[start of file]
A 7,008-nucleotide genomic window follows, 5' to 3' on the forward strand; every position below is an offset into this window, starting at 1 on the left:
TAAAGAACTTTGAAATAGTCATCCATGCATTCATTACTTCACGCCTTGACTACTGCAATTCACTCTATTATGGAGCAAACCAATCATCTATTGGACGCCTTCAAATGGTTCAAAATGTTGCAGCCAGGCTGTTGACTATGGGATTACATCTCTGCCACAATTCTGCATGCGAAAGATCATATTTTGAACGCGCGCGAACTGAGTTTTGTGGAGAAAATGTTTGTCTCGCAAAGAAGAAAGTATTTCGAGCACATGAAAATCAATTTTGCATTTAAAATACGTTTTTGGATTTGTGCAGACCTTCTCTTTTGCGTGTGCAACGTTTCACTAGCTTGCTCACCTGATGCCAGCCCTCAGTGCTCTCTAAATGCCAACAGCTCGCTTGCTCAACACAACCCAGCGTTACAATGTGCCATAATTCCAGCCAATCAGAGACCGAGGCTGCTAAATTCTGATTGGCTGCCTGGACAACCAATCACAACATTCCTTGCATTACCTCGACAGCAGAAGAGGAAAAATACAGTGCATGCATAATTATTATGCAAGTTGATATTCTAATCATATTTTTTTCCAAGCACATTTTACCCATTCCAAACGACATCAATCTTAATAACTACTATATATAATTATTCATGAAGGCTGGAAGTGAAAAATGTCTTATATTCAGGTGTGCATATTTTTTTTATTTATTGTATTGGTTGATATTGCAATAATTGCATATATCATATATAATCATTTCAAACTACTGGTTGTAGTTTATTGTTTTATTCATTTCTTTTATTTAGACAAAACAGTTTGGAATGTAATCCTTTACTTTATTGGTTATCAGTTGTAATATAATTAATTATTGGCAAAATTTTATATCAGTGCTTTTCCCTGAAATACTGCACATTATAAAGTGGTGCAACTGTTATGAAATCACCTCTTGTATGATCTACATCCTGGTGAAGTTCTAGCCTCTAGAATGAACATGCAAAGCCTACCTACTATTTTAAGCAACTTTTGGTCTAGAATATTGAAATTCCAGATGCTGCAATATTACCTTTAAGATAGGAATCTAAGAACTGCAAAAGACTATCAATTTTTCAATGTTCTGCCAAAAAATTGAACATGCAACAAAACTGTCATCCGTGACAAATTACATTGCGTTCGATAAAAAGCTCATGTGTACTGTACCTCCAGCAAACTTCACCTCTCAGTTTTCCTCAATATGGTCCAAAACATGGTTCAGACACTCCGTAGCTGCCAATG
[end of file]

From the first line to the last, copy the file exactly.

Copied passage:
A 7,008-nucleotide genomic window follows, 5' to 3' on the forward strand; every position below is an offset into this window, starting at 1 on the left:
TAAAGAACTTTGAAATAGTCATCCATGCATTCATTACTTCACGCCTTGACTACTGCAATTCACTCTATTATGGAGCAAACCAATCATCTATTGGACGCCTTCAAATGGTTCAAAATGTTGCAGCCAGGCTGTTGACTATGGGATTACATCTCTGCCACAATTCTGCATGCGAAAGATCATATTTTGAACGCGCGCGAACTGAGTTTTGTGGAGAAAATGTTTGTCTCGCAAAGAAGAAAGTATTTCGAGCACATGAAAATCAATTTTGCATTTAAAATACGTTTTTGGATTTGTGCAGACCTTCTCTTTTGCGTGTGCAACGTTTCACTAGCTTGCTCACCTGATGCCAGCCCTCAGTGCTCTCTAAATGCCAACAGCTCGCTTGCTCAACACAACCCAGCGTTACAATGTGCCATAATTCCAGCCAATCAGAGACCGAGGCTGCTAAATTCTGATTGGCTGCCTGGACAACCAATCACAACATTCCTTGCATTACCTCGACAGCAGAAGAGGAAAAATACAGTGCATGCATAATTATTATGCAAGTTGATATTCTAATCATATTTTTTTCCAAGCACATTTTACCCATTCCAAACGACATCAATCTTAATAACTACTATATATAATTATTCATGAAGGCTGGAAGTGAAAAATGTCTTATATTCAGGTGTGCATATTTTTTTTATTTATTGTATTGGTTGATATTGCAATAATTGCATATATCATATATAATCATTTCAAACTACTGGTTGTAGTTTATTGTTTTATTCATTTCTTTTATTTAGACAAAACAGTTTGGAATGTAATCCTTTACTTTATTGGTTATCAGTTGTAATATAATTAATTATTGGCAAAATTTTATATCAGTGCTTTTCCCTGAAATACTGCACATTATAAAGTGGTGCAACTGTTATGAAATCACCTCTTGTATGATCTACATCCTGGTGAAGTTCTAGCCTCTAGAATGAACATGCAAAGCCTACCTACTATTTTAAGCAACTTTTGGTCTAGAATATTGAAATTCCAGATGCTGCAATATTACCTTTAAGATAGGAATCTAAGAACTGCAAAAGACTATCAATTTTTCAATGTTCTGCCAAAAAATTGAACATGCAACAAAACTGTCATCCGTGACAAATTACATTGCGTTCGATAAAAAGCTCATGTGTACTGTACCTCCAGCAAACTTCACCTCTCAGTTTTCCTCAATATGGTCCAAAACATGGTTCAGACACTCCGTAGCTGCCAATG